The technology intervention by IFFCO Kisan also allowed institutional buyers like food processing industries and exporters to trace the quality of the produce assessing through a QR code, he said, adding that this helped increase the value of the crops.
Encouraged by over 90% accuracy in monitoring crops and guiding farmers through technology, IFFCO Kisan, a value-added service provider, plans to expand a pilot project on advisory services, aimed at increasing quality, yield and income of farmers.
“Farmers need to know problems on three-four major issues like water requirement, seeds, fertiliser and pests and a timely information and intervention proved to have helped increase the productivity and value of crops,” said Sandeep Malhotra, chief executive officer (CEO) of IFFCO Kisan. About 1,500 farmers were covered under a pilot project for five crops — wheat, paddy, soyabean, cotton and ginger — in select districts of Madhya Pradesh and Karnataka, he said.
“We set up weather station in those fields, funded by Borlaug Institute for South Asia (BISA) and Nabard and also sensors on the ground. That helped us monitor the soil conditions including nutrients and moisture and also crop growth using artificial intelligence. We also cross checked the advisory generated through technology with physical validation and there was 90-95% accuracy,” Malhotra told FE.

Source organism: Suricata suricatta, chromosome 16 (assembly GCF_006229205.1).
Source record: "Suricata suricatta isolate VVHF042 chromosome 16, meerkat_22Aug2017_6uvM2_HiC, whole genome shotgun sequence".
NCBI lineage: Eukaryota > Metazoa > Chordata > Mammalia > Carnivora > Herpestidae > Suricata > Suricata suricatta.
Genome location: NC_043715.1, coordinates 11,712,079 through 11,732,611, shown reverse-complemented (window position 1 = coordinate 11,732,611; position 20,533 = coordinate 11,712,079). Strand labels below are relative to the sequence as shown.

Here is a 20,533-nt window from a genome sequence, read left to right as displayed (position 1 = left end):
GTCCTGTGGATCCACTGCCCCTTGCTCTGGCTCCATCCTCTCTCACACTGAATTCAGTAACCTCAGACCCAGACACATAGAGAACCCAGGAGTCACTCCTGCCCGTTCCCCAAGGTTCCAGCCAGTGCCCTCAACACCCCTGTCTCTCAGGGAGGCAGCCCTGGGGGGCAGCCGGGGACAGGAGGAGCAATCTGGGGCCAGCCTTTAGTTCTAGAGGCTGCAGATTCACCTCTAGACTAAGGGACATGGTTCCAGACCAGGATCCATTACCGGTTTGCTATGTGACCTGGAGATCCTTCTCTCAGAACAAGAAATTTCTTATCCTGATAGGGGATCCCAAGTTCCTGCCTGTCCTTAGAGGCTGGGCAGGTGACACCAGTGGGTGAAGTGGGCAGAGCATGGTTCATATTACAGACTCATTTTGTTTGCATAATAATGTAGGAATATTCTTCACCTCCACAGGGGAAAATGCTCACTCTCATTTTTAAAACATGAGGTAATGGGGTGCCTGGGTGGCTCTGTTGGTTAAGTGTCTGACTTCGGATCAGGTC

The technology intervention by IFFCO Kisan also allowed institutional buyers like food processing industries and exporters to trace the quality of the produce assessing through a QR code, he said, adding that this helped increase the value of the crops. Since exporters need commodities, which conform to certain standards in buyer countries and use right pesticides within prescribed limit (maximum residue level or MRL), the addition of traceability feature helped them to know details like where the crop was grown, what pesticides used how many times, etc.
Vishal Tiwari, a farmer in Jabalpur district of Madhya Pradesh, wants to even pay a fee to get the consultancy services as he felt it increased the yield of paddy and wheat which reduced his input costs by 20%. Tiwari is managing farming in 40-45 acres, growing paddy, wheat, moong and vegetables. He said that while the consultancy provided by IFFCO Kisan was useful, it could have been much better if it also connected farmer like him with institutional buyers.
However, Satyendra Sahu, also from Jabalpur, did not find the consultancy service of IFFCO Kisan that useful. “What its representative said was already followed by me as I keep visiting nearby agriculture university regularly,” said Sahu, who grows paddy and wheat on around 35 acres. Like Tiwari, he also wants marketing assistance as he is unable to find buyers for organic paddy he started in 3 acres some four years back.
Malhotra said digitisation and geo-locational mapping of the associated farms as well as farmers for seamless flow of information would position the farmer producer organisation (FPO) as ready for future block chain ecosystem. His company has started partnering with FPOs even for buying products as it has forayed into manufacturing spices under ‘Swarnahar’ brand.